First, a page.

Grid: 25 minutes; meta: 10 more
Matt Gaffney’s Wall Street Journal contest crossword, “Double Trouble” — Conrad’s writeup.
This week we’re looking for a two-word phrase that’s a good thing to do when solving contest crosswords. There were four two-word theme entries:
- [Relax ship rules requiring agreement with the captain?]: EASEAYES
- [Make fun of trees with pliable wood?]: TEASEYEWS
- [Grab a dish of legumes before anyone else can?]: SEIZEPEAS
- [Must repay both Arthur and Benaderet?]: OWESBEAS
I spotted a lot of entries with doubled letters while solving the grid, and the themers were comprised of two-word gramograms that mapped back to the grid:
- EASEAYES: Es Is -> (T)EEN (A)LII
- TEASEYEWS: Ts Us -> (K)ITT (E)QUUS
- SEIZEPEAS: Cs Ps -> (C)OCCYX (U)PPERCUT
- OWESBEAS: Os Bs -> (E)BOOKS (S)UBBED
The first letter of each mapped entry spell TAKE CUES, our contest solution.
I was afraid Take Q’s was another step to lead to the real answer, but I couldn’t make it go anywhere.
I submitted “USE CUES”, although I thought that was a bit too simple, but certainly fit the format of all the themers. Should have paid more (i.e., any) attention to the title of the puzzle.
USE CUES would certainly have been a great endpoint for a slightly different meta.
I got the solution fairly easily, but didn’t get that slam-dunk feeling. I looked up “take cues” as a two-word phrase and only got hits for “take a cue” or “take your cues” — so I kept going a bit longer, looking for another possibility. But eventually sent it in.
Enjoyed the meta. I’m curious how others feel about the (not meta-related) clue for 19A: [Sun-saving plan, briefly] cluing DST. The S in DST stands for “saving.” I always thought it was bad form to have a word in the abbreviation as a word in the clue. Is that just me?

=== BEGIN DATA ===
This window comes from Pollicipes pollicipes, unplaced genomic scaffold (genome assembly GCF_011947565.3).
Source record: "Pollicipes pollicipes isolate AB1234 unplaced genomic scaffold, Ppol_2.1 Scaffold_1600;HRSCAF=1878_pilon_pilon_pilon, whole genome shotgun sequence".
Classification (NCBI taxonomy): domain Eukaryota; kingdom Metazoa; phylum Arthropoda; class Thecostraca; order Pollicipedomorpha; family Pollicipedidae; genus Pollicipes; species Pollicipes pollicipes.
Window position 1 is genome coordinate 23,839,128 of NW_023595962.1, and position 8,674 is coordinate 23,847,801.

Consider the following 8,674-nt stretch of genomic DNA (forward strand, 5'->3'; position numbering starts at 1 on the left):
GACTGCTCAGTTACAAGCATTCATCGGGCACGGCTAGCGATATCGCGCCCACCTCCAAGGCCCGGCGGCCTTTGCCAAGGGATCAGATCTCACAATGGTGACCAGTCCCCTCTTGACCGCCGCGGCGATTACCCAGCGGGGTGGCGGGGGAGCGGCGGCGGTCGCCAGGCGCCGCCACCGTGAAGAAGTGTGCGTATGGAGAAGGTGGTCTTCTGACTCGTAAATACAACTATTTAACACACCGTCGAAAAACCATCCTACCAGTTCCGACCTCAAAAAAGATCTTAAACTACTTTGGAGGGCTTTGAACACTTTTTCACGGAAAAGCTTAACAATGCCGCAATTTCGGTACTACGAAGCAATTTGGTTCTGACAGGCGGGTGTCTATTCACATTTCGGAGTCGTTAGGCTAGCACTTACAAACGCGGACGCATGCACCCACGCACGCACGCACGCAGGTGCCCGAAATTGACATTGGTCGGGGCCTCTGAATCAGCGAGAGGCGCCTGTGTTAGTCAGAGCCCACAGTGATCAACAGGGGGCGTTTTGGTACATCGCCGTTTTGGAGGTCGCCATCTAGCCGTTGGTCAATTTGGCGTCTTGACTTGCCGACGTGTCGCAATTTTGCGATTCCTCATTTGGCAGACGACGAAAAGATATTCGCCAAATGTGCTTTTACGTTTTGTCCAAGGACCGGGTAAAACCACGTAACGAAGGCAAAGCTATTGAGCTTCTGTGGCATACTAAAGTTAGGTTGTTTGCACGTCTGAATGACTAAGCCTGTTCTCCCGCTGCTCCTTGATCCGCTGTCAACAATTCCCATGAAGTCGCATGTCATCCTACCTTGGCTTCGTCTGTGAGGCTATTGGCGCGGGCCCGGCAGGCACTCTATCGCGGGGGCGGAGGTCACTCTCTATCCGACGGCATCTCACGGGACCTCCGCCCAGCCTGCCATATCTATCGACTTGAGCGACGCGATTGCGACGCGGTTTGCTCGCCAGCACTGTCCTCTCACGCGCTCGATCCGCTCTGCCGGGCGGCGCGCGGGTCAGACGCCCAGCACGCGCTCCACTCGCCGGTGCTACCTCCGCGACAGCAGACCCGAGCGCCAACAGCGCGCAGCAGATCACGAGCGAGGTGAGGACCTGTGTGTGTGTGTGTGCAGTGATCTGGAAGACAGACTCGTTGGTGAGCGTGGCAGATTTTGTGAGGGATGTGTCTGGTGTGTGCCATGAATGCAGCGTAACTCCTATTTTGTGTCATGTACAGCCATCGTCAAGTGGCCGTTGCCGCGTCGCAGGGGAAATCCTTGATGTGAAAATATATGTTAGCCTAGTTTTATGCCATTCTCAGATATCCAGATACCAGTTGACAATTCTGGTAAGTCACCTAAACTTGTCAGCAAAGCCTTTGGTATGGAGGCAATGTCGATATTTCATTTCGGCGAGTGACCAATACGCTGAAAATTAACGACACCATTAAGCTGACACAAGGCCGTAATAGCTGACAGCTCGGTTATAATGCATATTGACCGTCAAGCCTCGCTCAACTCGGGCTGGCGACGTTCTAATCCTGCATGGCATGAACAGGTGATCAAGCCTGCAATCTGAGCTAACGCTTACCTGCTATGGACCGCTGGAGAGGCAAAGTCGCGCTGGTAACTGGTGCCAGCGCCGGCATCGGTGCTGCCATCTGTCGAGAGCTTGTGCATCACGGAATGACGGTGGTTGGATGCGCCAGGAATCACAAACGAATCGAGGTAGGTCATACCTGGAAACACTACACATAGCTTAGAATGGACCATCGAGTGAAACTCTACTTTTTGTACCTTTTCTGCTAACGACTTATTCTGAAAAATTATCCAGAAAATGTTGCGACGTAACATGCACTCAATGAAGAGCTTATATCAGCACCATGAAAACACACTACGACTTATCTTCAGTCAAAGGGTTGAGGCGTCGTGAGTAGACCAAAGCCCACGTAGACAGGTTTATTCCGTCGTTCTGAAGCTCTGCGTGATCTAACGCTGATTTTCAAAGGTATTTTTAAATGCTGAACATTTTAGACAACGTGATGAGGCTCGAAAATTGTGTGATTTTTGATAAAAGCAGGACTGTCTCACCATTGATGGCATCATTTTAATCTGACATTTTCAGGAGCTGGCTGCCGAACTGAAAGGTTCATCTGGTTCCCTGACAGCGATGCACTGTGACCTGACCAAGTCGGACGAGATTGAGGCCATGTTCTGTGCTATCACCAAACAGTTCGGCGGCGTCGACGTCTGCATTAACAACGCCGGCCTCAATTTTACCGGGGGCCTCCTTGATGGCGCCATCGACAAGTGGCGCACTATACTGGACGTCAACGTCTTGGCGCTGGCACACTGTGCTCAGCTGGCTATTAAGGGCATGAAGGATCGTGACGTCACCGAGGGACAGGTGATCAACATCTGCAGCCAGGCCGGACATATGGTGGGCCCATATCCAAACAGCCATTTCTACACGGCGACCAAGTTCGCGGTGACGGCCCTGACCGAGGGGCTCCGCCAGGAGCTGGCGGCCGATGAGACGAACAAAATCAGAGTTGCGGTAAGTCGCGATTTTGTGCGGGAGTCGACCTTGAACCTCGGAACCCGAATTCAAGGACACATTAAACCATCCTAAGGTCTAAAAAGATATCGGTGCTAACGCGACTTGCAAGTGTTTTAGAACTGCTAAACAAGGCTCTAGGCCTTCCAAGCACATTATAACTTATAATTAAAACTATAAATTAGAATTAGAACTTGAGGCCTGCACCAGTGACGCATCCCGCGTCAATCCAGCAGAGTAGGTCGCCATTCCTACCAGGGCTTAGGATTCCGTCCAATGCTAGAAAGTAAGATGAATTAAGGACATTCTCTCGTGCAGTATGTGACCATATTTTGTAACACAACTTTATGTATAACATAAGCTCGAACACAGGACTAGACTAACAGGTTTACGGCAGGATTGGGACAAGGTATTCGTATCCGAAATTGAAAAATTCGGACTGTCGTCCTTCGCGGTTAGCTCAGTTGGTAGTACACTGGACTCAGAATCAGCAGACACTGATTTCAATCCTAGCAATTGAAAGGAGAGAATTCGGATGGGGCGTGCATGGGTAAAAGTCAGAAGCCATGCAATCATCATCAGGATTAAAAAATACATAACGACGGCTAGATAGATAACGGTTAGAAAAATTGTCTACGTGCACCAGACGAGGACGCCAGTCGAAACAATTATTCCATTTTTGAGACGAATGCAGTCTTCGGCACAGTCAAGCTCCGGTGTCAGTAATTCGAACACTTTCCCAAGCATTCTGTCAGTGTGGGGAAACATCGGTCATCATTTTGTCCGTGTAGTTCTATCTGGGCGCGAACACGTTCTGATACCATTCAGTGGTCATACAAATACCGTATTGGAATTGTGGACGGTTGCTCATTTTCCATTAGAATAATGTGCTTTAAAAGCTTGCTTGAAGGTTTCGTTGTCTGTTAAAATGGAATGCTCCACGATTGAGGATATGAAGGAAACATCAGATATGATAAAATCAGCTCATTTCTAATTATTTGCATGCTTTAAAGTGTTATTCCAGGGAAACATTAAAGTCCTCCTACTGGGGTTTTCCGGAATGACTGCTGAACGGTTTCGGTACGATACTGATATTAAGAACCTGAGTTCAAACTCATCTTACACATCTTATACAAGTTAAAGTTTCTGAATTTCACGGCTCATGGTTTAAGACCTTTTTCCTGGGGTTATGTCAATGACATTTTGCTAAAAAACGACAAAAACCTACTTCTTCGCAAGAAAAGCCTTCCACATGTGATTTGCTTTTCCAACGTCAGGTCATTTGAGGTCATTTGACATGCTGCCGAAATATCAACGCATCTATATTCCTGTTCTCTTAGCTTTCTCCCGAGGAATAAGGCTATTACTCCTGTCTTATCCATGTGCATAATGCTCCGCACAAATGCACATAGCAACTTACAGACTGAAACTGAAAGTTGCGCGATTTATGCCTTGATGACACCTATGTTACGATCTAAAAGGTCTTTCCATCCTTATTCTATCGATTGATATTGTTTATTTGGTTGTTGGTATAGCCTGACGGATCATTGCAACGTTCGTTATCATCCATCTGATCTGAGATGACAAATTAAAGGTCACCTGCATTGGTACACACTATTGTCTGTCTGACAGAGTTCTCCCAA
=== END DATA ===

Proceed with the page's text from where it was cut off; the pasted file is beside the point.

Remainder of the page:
I can’t say that I have seen that specific clue before, but I know the NYT often uses a clue like “Part of MPH” for “per” or “hours.”
My bigger objection to the Daylight Saving Time clue and answer is that DST saves absolutely nothing.
You are absolutely correct! It’s a misnomer. Some folks actually believe they gain an extra hour of daylight.
I’m always in awe of metas that require the entire puzzle to solve. And then certain answers have to be in a sequence. Who knows, maybe that makes them easier to create. All I know is whatever glee I feel at solving the puzzle is magnified by the thought of “How did he do that?” I think this puzzle is beautiful.
I’ve done some puzzle construction. Having to put theme answers in a specific sequence must make it harder to get a fillable grid, because (at least for me), it can be hard to get a fillable grid when you have more flexibility in placing your theme answers.
I spotted everything that Conrad highlighted in his grid, but that’s as far as I got. I think I understand the “grid mapping” and the order in which you need to read those answers, but it would never have occurred to me to do that.
Might this meta be easier to solve on paper? I use AcrossLite for WSJ puzzles, and there’s no way to highlight answers in the grid. Constantly jumping between AcrossLite and the note of the “could be important” answers doesn’t seem to be too efficient sometimes.
You can add circles by pressing the asterisk key.
I’ll try to remember that next time.
There are three-letter answers in the grid that somewhat corresponded to the theme answers plus a letter: EASESAYES (E+I+R=REI), TEASESYEWS (T+U+A=UTA), SEIZEPEAS (C+P+U=CUP), OWESBEAS (O+B+R=BRO and O+B+A=BAO). I could never let that go. In fact, at one point mid-finish (and without reading the prompt ala joon), I figured TRU and CPR would be in the grid, leading to the extra Rs (for ARES or OURS as the answer), but they never showed up.
These connections to the three-letter words are astonishing!! Up until the double occurrence of the O-B entries, you’d have to think it was on the right path. Neat thing to notice!
I found the double letters in the grid pretty quickly, and then spent about 30 minutes over-complicating things by looking at letters around the double letters. Then with about five minutes to go I tried looking just at the first letter of the grid answers, came up with a jumble of letters, then anagrammed them and ran to the computer to submit without about 2 minutes to spare. I wasn’t super confident, but figured TAKE CUES was a good possibility with time expiring. I got lucky this time.
I thought it must be something to do with Wise (Y’s) but I pluralized all the unused letters and of course got nowhere. G’s.